"You aren't afraid of a bit of hard work?" he pressed, frowning in that way that made some of the other girls tremble.
"No—of course not."
"And you do want to go to college?"
Well, yes. She did—very much. But did Father want her to? He never said anything about it. And she never asked.
Father sent her to the best girls' school in the city and demanded nothing but the highest grades from her (not that she'd ever struggled with that). So, Winnie had always hoped college was in her future . . . but she could also imagine Father telling her it was a waste, since he could teach her anything she needed to know.
What if he didn't want her to go to college?
What if he meant for her to keep working with him, for her to continue their experiments forever?
The prospect made Winnie's breath catch.
Surely he'd want her to go to college. Mama had gone to university, and it had been much more out of the ordinary then. If she were still alive—
Winnie stopped herself. No. No point thinking about that.
But still, she couldn't help but wonder: What would it feel like to have a life you didn't long to escape?
"Miss Schulde?" Mr. Claremont pressed. "You do intend to go to college?"
"I—I'd like to—" Winnie began.
"Well, good!" he interrupted briskly. "Have your father call and set up a meeting so we can discuss it."
Winnie shook her head. "I can't."
"What do you mean?"
Mr. Claremont had expected excitement, she imagined. Effusive thanks. Not to see his brightest pupil transformed into a stammering dope. Well, it irritated Winnie too. But that didn't change anything.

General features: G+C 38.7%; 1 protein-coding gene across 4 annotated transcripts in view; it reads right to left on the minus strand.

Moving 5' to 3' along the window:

If she asked Father now and he said no, that was that. Dream, dead. Hope, over. She couldn't just spring this on him. It would take finesse. It would take time.
"It's too soon," Winnie said.
Mr. Claremont shook his head in annoyance. "Miss Schulde, what are you afraid of?"
The answer just sprang into her head. Was it true? Of course not. She wanted all the time. She wanted this very thing—her, at Barnard. This wasn't her first time thinking about it. Of the Ivies, only Cornell admitted women, but Barnard was at least the sister school of an Ivy—Columbia, where Father taught. Now they would have a whole physics department there, just across the street from the world-renowned one at Columbia! Wouldn't that be grand?
Winnie didn't just love physics because it was Father's chosen field, and hers by default. When Japan had bombed Pearl Harbor the year before, an awful feeling of "if that could happen, then any awful thing could" had taken hold of everyone. This sinking feeling of "my god, what next?"
For Winnie, quantum mechanics was an antidote to that despair. Not because it was clear or rational. It wasn't. There was an uncertainty principle, for heaven's sake. But physics offered a window into the true weirdness of the world—a way to understand the unexpected not as chaos or tragedy, but as mystery. And mysteries were easier to withstand.
Quantum mechanics governed the behavior of subatomic particles—the very heartbeat of existence. And that heartbeat was strange. It made simple rationality seem childish by comparison, and Winnie's own awkwardness and oddity somehow okay.